Every so often, usually around Edinburgh Fringe time, some journalist – and frustrated performer – hits upon the idea of trying their hand at stand-up, hoping a week’s worth of gigs will prepare them for some bearpit of a venue where their comic genius will be rightfully recognised. Of course, it never works out quite like that and their dreams vanish as quickly as their dignity in the face of savage, unrelenting heckling
Well now Radio 4 contributor Stephen Jacobi has taken that idea one step further; using his brief flirtation with the stand-up scene’s open mic circuit as the premise for an entire book; extrapolating huge theories about the nature of comedy from his own unexceptional foray into its remotest corners.
So, armed with a grounding from the Amused Moose comedy course, he tackles about half a dozen modest gigs, not exactly dying on his backside, but rarely distinguishing himself either.
Yet from such limited experience, he postulates all manner of theories on the nature of comedy. One gig in Manchester’s student-dominated XS Malarkey, for instance, provokes a discourse about the differences between the differences between Northern and Southern reactions to humour – ignoring the fact that since his audience is mostly students, only a small proportion will actually come from the city where they study.
Similarly, he makes a trip to New York to see how his humour travels. This would be fine if it was, say, Frank Skinner testing out his proven material for an alien audience. But Jacobi undertakes the transatlantic trip just days after his worst ever gig at a Birmingham pub just four miles from where he was brought up. Travelling does not seem to be the problem here.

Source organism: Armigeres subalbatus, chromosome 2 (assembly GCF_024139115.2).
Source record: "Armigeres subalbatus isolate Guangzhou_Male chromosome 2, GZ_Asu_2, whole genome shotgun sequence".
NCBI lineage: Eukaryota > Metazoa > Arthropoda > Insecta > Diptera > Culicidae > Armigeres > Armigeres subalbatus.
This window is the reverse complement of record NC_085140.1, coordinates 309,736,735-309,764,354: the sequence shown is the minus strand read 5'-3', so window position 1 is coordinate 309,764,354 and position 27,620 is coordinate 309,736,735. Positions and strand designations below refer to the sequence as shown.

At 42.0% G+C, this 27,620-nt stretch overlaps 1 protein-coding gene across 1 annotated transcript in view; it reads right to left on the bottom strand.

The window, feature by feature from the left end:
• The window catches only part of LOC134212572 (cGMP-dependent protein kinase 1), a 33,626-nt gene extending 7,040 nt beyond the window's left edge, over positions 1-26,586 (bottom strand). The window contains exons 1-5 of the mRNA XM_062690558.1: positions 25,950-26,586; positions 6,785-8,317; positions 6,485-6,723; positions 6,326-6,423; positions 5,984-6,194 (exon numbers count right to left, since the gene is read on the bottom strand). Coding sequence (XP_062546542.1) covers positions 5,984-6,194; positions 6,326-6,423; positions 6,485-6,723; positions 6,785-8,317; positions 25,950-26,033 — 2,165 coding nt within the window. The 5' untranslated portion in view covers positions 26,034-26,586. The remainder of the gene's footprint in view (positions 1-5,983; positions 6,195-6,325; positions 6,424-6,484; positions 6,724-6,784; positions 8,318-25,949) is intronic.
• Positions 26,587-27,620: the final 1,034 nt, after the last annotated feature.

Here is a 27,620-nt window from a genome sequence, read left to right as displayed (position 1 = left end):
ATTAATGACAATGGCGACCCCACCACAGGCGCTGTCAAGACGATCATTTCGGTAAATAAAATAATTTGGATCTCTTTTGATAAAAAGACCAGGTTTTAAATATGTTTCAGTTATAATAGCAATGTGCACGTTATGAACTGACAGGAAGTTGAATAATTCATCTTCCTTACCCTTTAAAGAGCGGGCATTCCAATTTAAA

But what Jacobi lacks in experience, he makes up for in book learning. The text is liberally littered with theories from comics and thinkers who have gone before, making much of his book a faily uncritical commentary on accepted ideas, rather than suggesting anything new.
Even his experiences of performing aren’t particularly enlightening. He admits his heart is never really in it, giving him a detachment that protects him from the dizzying highs and depressing lows that may be a curse for comics, but would certainly add to the drama of the prose.
For all this, though, Jacobi is an unfussy, diverting writer - of books if not of stand-up. Laughing Matters is an easy read, inconsequential but surprisingly absorbing, and of obvious appeal to anyone with a passing interest in comedy. It won’t make you think, but will keep you reading.
Laughing Matters is published by Century at £10.99. Click here to buy it from Amazon at £7.69.
May 2, 2005